A Lesson on Writing Blurbs

Some time back I volunteered to attempt to write a blurb for another author for his new novel, Lightning of Her Own, because he said he did not understand how to write blurbs and needed some help.

Levi Montgomery graciously accepted my offer to help based on what I learnt from Holly Lisle, and studying best selling novels I own. He forwarded the ebook, and his first attempt at the blurb.

Levi’s first try:

When Amarylla leaves home with her father, at his insistence, to try to find the secret to regaining electricity, all she wants is to go back home, to go back to her operas and her riding lessons and the school that has taught her everything she ever thought she’d need to know.

The farther she gets from home, the more she changes. She wants Marlowe, and she wants to grow up, and she wants to know all of the things her school didn’t teach her. She wants to know what all this means. Oddly enough, in the end, all she wants is to go home again, but as a woman, not as a child.

I read the first 50 pages, as suggested by Jennie Ruesch, linked on my blog Writing a Blurb and wrote one paragraph on the Protagonist, one paragraph on the Antagonist, and the problem needed to be solved. Note this process was taught by Holly Lisle in How To Think Sideways.

I came up with the following:

Seventy two years after the alien invasion of caterpillar-like creatures and resulting riots and looting by humans that destroyed society, one group of humans banded together to lead a normal life using steam technology, leaving the bugs outside the protective walls of their City.

Their engineer leader, Foster, wants his daughter to learn of the world they live in, so forcefully takes her on a dangerous trip across America to regain the knowledge of electricity, dodging alien caterpillars and lawless humans along the way.

Sixteen year old Amarylla, forced to leave the security of her home, accompanies her father across bug infested lands, but only wants to go home, to her operas and riding lessons, and the school that taught her everything she ever thought she’d need to know, until she got friendly with one of the guards.

I continued to read to the end, and loved the story.

Then I looked at the hook, emotion of characters to engage the reader, and a promise and came up with my final attempt.

My Final Take on Blurb (161 words)

Seventy two years after the alien invasion of large caterpillar-like creatures resulting in the loss of electricity and breakdown of society, one group of humans banded together to lead a normal life using steam technology inside their walled city.

When Engineer Foster received a letter from a man he does not know promising the knowledge of electricity, he undertakes a dangerous trip across the country to locate the town Billings and the man who sent the letter.

Sixteen year old Amarylla, forced to leave the security of her home and accompany her father and his guards across bug infested lands, only wants to go home, to her operas and riding lessons, and the school that taught her everything she knew.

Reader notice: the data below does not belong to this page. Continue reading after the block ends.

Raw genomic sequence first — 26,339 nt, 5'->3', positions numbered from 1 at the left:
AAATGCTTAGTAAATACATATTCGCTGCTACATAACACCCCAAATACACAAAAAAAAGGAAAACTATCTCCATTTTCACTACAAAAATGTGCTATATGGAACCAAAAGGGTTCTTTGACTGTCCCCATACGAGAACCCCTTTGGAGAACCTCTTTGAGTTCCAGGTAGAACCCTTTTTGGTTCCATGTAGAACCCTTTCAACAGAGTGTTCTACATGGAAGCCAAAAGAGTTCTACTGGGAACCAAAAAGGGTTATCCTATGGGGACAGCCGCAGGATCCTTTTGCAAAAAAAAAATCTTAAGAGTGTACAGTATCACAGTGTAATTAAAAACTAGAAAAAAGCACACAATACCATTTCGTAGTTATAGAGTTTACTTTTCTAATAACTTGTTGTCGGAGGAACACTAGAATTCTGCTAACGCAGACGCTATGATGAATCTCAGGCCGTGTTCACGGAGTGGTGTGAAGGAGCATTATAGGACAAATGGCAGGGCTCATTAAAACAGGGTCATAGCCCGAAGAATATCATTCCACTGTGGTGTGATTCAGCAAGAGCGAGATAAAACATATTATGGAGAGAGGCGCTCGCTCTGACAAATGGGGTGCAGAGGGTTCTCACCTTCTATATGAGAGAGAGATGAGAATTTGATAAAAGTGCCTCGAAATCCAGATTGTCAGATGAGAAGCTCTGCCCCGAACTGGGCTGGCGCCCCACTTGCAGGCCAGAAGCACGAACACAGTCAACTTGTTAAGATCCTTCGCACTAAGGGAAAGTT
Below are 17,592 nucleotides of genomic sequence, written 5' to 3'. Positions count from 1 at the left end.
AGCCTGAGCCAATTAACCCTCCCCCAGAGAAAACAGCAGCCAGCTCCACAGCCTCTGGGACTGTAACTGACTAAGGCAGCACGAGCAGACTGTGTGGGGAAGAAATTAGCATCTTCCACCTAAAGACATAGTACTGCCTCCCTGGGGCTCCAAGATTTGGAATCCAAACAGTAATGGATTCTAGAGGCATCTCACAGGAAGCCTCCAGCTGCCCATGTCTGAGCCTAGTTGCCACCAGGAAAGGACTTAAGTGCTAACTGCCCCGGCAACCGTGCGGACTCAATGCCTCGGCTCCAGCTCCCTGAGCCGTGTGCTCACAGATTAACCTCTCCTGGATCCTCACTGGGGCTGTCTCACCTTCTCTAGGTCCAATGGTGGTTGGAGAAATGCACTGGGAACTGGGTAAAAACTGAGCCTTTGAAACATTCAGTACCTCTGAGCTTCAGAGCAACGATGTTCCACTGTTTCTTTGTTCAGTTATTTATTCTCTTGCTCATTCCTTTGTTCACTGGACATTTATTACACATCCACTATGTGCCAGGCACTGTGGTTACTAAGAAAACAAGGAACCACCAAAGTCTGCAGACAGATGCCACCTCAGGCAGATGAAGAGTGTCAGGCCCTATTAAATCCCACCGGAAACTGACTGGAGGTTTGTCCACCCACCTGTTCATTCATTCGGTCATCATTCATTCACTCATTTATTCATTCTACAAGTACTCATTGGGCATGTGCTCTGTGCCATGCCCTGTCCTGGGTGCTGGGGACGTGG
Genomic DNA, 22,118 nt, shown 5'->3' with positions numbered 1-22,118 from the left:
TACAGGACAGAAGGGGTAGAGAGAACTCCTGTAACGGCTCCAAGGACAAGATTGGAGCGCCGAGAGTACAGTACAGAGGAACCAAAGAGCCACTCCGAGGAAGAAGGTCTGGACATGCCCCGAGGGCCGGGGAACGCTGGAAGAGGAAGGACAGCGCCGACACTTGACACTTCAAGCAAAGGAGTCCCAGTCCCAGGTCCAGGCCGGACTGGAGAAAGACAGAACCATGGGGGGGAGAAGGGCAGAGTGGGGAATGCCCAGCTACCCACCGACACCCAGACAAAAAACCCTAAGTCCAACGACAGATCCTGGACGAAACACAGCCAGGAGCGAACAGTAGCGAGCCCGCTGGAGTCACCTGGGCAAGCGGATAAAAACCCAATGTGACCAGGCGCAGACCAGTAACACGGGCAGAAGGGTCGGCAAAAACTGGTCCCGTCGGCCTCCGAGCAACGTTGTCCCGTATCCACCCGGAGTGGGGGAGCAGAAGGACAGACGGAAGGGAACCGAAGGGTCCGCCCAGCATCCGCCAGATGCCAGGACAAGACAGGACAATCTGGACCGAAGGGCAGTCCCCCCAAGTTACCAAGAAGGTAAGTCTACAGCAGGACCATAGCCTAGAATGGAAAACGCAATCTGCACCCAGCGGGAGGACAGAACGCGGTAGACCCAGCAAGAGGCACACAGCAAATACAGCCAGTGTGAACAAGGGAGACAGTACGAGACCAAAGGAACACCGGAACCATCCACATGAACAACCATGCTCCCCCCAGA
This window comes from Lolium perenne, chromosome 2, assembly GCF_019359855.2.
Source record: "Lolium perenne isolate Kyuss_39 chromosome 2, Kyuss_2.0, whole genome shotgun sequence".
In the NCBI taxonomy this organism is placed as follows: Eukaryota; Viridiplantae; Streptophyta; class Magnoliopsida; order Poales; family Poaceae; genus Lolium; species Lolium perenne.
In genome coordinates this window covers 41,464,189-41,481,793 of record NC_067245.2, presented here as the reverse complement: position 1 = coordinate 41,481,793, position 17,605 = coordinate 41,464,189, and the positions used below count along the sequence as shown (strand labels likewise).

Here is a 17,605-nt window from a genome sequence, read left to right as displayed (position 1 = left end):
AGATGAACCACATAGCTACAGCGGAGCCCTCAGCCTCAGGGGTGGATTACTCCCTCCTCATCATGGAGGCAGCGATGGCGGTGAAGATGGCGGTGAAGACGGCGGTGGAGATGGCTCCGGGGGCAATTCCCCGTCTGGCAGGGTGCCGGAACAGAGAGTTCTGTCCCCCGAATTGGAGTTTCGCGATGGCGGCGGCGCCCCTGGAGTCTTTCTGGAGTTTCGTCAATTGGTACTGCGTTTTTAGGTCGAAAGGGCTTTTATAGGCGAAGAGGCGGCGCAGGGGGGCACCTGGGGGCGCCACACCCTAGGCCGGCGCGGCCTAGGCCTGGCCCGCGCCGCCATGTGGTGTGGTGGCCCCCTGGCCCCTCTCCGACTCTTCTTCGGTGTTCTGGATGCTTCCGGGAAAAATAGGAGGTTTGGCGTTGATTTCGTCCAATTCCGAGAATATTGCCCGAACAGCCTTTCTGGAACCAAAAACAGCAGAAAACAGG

With her life in danger, Amarylla is forced to grow up and learn to fire weapons and drive the horse drawn wagon, but will it be enough to survive the dangerous trip through lands filled with alien caterpillars and lawless humans?

I sent my final attempt back to Levi, explaining the steps I took to get the final results and waited to see what he got from my suggestions.

Well, here it is.

Lightning of Her Own

2,000 miles.

By train, by steam bus, by river boat, by horse-drawn wagon.

Through an alien dystopia.

To find herself.

Can she find what she needs inside before what’s outside kills her?

I am now pleased to say, I think he wrote an excellent blurb. Check it out at his site.

I have learnt so much from my attempt and from reading what Levi finally wrote.

I recommend reading this book, and look forward to the next in Levi’s Bugfall Trilogy.

What do you think? Does the final blurb get your attention? What about the cover? Grab your attention?

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2 comments so far

  1. ekcarmel on

    Interesting. I really enjoyed seeing the progression.

    The final blurb was a bit more stark than I like, but much more mysterious-sounding, which is perhaps what the author was working toward. It definitely got my attention, though.

    • djmills on

      Yes, it again proves we learn how to do something then throw out the rules. It still works because it gets attention. However, I liked the one I ended up with as well as Levi’s final result.

      Strangely, if I read Levi’s blurb, I personaly would not purchase the story, because I do not read emotional main characters, (boring). However, because I read the story before the blurb was created I know it is an adventure, and exciting, with good conflict. 🙂


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